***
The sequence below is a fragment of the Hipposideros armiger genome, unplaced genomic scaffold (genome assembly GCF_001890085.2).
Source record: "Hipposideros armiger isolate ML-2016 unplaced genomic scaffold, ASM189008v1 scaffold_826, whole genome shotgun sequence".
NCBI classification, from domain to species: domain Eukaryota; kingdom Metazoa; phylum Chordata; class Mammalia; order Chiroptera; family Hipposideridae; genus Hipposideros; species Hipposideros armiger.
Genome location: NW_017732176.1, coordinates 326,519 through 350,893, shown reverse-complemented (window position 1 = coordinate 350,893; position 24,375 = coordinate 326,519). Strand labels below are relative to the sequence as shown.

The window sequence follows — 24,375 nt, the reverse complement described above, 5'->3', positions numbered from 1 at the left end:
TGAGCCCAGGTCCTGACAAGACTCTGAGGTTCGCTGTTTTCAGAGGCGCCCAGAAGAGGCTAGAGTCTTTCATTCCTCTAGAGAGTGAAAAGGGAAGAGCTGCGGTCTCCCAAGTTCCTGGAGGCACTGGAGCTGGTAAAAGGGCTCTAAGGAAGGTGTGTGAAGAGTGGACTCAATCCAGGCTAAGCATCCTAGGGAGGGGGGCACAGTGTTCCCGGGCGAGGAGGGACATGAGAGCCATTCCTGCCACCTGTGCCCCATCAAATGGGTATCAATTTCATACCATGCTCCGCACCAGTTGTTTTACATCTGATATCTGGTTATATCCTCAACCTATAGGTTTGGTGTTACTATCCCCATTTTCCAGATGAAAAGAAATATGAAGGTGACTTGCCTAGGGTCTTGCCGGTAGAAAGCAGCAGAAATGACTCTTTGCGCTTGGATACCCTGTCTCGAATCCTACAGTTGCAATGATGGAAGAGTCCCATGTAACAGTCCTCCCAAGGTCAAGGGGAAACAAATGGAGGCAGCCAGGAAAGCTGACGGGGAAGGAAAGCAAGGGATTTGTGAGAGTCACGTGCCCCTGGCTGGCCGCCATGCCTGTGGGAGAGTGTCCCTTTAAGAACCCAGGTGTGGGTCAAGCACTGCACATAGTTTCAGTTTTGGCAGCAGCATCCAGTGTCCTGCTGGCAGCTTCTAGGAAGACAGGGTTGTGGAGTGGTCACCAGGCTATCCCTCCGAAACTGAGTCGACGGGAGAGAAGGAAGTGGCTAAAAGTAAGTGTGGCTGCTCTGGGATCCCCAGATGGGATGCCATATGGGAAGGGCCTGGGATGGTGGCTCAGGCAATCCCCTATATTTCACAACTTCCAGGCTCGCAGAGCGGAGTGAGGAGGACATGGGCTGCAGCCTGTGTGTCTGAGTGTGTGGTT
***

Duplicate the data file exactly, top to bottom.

The sequence below is a fragment of the Hipposideros armiger genome, unplaced genomic scaffold (genome assembly GCF_001890085.2).
Source record: "Hipposideros armiger isolate ML-2016 unplaced genomic scaffold, ASM189008v1 scaffold_826, whole genome shotgun sequence".
NCBI classification, from domain to species: domain Eukaryota; kingdom Metazoa; phylum Chordata; class Mammalia; order Chiroptera; family Hipposideridae; genus Hipposideros; species Hipposideros armiger.
Genome location: NW_017732176.1, coordinates 326,519 through 350,893, shown reverse-complemented (window position 1 = coordinate 350,893; position 24,375 = coordinate 326,519). Strand labels below are relative to the sequence as shown.

The window sequence follows — 24,375 nt, the reverse complement described above, 5'->3', positions numbered from 1 at the left end:
TGAGCCCAGGTCCTGACAAGACTCTGAGGTTCGCTGTTTTCAGAGGCGCCCAGAAGAGGCTAGAGTCTTTCATTCCTCTAGAGAGTGAAAAGGGAAGAGCTGCGGTCTCCCAAGTTCCTGGAGGCACTGGAGCTGGTAAAAGGGCTCTAAGGAAGGTGTGTGAAGAGTGGACTCAATCCAGGCTAAGCATCCTAGGGAGGGGGGCACAGTGTTCCCGGGCGAGGAGGGACATGAGAGCCATTCCTGCCACCTGTGCCCCATCAAATGGGTATCAATTTCATACCATGCTCCGCACCAGTTGTTTTACATCTGATATCTGGTTATATCCTCAACCTATAGGTTTGGTGTTACTATCCCCATTTTCCAGATGAAAAGAAATATGAAGGTGACTTGCCTAGGGTCTTGCCGGTAGAAAGCAGCAGAAATGACTCTTTGCGCTTGGATACCCTGTCTCGAATCCTACAGTTGCAATGATGGAAGAGTCCCATGTAACAGTCCTCCCAAGGTCAAGGGGAAACAAATGGAGGCAGCCAGGAAAGCTGACGGGGAAGGAAAGCAAGGGATTTGTGAGAGTCACGTGCCCCTGGCTGGCCGCCATGCCTGTGGGAGAGTGTCCCTTTAAGAACCCAGGTGTGGGTCAAGCACTGCACATAGTTTCAGTTTTGGCAGCAGCATCCAGTGTCCTGCTGGCAGCTTCTAGGAAGACAGGGTTGTGGAGTGGTCACCAGGCTATCCCTCCGAAACTGAGTCGACGGGAGAGAAGGAAGTGGCTAAAAGTAAGTGTGGCTGCTCTGGGATCCCCAGATGGGATGCCATATGGGAAGGGCCTGGGATGGTGGCTCAGGCAATCCCCTATATTTCACAACTTCCAGGCTCGCAGAGCGGAGTGAGGAGGACATGGGCTGCAGCCTGTGTGTCTGAGTGTGTGGTT